Inflammation plays a crucial role in the pathogenesis of atherosclerosis [4]. Inflammatory cytokines are uniformly more present in patients with atherosclerosis. Sites of atherosclerotic plaque development in the arterial wall are characterized by cholesterol accumulation and by peripheral blood monocytes and macrophage infiltration [22]. It is generally accepted that circulating inflammatory monocytes have a high capacity to migrate to tissues including the vascular wall, where they differentiate into inflammatory macrophages and foam cells in response to oxidized LDL [23]. The present study demonstrated that THP1 macrophages treated with oxLDL exhibited a significant increase in the mRNA expression of inflammatory cytokines TNFα and IL1β, two cytokine markers for inflammatory M1 macrophage; puerarin prevented an increase in oxLDL-induced macrophage release of the cytokines, suggesting that puerarin inhibits macrophage activation with anti-inflammatory effects.

It has been shown that oxLDL stimulates macrophage activation via the activation of TLRs/NFκB immune pathway [24]. A recent elegant study demonstrated that oxLDL, after binding to CD36, facilitated heterodimer formation of TLR4 and TLR6 in macrophages, and this co-receptor complex activated downstream molecule redox-sensitive transcription factor NFκB, consequently resulting in macrophage activation and release/production of inflammatory chemokines and cytokines [24]. Puerarin has been reported to inhibit TLR4 innate signaling pathway in cerebral ischemia/reperfusion-induced tissue [32]. Here we showed that puerarin inhibited oxLDL-induced macrophages release of inflammatory cytokines associated with reduction in expression of TLR4 and ratio of phosphor-IκBα/IκBα, suggesting that puerarin inhibits oxLDL-mediated macrophage activation via inhibition of TLR4/NFκB pathway. In the unstimulated cells, NFκB is present as an inactive, IκB-bound complex in the cytoplasm. Many signals that lead to activation of NFκB converge on the ROS-dependent activation of IκB kinase (IKK) [33]. Activation of the IKK complex leads to the phosphorylation and degradation of IκB, consequently activating NFκB [25, 33]. Puerarin is an isoflavone with potent antioxidant effect and may inhibit NFκB activation through suppression of ROS-dependent activation of IKK. In addition, our data showed that puerarin inhibited oxLDL-induced CD36 and TLR4 expression, and oxLDL can facilitate the interaction between CD36 and TLR4 to induce NFκB activation [24]. Therefore, puerarin may also inhibit NFκB activation through inhibition of interaction of CD36 with TLR4.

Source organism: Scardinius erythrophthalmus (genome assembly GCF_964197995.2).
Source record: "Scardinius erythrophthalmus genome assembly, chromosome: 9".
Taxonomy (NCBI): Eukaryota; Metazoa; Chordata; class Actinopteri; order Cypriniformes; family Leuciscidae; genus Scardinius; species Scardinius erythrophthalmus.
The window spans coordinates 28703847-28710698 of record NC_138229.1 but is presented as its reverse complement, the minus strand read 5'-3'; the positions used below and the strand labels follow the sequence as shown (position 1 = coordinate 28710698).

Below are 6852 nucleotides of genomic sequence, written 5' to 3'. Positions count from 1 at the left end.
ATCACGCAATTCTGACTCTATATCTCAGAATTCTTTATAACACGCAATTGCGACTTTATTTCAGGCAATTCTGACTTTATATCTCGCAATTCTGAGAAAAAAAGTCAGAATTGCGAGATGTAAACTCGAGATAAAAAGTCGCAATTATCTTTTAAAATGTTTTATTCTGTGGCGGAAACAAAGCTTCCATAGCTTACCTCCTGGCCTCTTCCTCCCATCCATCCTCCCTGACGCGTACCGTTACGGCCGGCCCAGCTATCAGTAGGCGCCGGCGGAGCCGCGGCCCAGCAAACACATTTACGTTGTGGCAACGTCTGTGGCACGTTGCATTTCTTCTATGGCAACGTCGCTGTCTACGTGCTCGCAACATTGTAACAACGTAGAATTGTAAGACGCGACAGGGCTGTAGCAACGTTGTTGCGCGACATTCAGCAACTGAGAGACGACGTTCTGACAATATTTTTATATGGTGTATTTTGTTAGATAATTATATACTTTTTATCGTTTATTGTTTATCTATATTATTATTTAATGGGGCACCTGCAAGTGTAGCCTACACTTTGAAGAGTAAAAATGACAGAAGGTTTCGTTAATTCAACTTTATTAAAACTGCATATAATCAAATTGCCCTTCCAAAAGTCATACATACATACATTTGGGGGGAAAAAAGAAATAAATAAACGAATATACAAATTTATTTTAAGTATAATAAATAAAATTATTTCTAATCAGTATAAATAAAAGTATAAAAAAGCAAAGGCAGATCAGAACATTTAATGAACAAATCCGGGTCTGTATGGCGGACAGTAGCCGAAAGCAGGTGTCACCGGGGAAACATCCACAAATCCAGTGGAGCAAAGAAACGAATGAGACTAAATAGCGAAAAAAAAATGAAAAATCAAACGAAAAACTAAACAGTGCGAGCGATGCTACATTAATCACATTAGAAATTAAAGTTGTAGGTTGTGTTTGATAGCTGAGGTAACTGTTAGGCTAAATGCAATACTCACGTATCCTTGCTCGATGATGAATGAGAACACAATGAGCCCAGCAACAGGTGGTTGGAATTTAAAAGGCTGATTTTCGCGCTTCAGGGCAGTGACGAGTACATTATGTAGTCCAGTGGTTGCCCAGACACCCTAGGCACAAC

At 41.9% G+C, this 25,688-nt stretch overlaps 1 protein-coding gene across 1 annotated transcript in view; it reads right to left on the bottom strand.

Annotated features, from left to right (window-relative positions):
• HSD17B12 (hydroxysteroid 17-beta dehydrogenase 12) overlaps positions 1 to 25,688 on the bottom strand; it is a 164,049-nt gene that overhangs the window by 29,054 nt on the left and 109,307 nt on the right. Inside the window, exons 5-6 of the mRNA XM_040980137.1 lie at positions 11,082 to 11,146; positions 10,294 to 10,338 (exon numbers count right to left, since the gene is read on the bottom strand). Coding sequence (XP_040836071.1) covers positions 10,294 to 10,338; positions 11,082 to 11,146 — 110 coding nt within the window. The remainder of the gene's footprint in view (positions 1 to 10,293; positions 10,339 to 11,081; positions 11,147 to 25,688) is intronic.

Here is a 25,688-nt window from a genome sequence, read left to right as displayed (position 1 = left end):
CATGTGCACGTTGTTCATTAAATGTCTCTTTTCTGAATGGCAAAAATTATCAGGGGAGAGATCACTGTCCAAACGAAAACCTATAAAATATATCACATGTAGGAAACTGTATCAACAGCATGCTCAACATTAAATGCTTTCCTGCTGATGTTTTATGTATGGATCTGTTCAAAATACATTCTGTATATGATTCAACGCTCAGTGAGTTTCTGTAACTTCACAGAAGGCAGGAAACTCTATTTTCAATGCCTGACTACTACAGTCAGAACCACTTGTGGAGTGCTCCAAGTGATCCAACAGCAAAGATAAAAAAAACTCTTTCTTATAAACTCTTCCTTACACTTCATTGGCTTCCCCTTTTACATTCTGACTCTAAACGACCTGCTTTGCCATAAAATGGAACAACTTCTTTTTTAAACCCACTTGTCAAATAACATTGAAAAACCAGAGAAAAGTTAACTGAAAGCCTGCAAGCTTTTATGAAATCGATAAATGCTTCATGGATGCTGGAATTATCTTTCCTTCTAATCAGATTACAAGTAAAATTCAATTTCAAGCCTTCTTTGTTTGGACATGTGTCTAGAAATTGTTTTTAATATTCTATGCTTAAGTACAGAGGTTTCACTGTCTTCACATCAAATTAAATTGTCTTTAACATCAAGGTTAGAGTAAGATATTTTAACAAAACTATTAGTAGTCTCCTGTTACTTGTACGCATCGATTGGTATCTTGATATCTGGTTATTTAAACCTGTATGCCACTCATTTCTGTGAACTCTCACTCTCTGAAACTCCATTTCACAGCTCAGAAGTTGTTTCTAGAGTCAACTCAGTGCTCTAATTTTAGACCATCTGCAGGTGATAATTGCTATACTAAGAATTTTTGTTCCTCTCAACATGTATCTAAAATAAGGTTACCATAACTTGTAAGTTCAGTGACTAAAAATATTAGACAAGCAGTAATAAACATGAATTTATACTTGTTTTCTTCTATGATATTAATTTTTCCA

Macrophage apoptosis is a prominent feature of atherosclerotic plaque development. Macrophage apoptosis occurs throughout atherogenesis [26]. Increasing evidence suggests that advanced lesional macrophage apoptosis is associated with the development of vulnerable plaque [26, 34]. Vulnerable plaque increases risk to precipitate acute coronary syndromes like unstable angina and acute myocardial infarction. The present study showed that puerarin inhibited oxLDL-induced early apoptotic cells of macrophages, and the results may imply a potential therapy of puerarin for patients with unstable angina.

In summary, puerarin has a long history for the treatment of cardiovascular and vascular atherosclerotic diseases [10, 28]. The present study demonstrated that, in human THP1 macrophage, puerarin inhibited atherogenic oxLDL-induced macrophage activation and foam cell formation associated with downregulation of scavenger receptor CD36 expression and TLR4/NFκB pathway, suggesting that puerarin has important anti-inflammatory and antiatherogenic properties. The cellular and molecular mechanisms of puerarin’s antiatherosclerotic effects need to be further investigated. Our studies provide scientific evidence and may expand our armamentarium to use puerarin for prevention and treatment of cardiovascular and atherosclerotic diseases.

Conflict of Interests

All authors declare no conflict of interests.

Acknowledgment

This work was supported by the grant from the National Natural Science Foundation of China (no. 81470532) to Ming-Sheng Zhou.

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Copyright © 2015 Heng Zhang et al. This is an open access article distributed under the Creative Commons Attribution License, which permits unrestricted use, distribution, and reproduction in any medium, provided the original work is properly cited.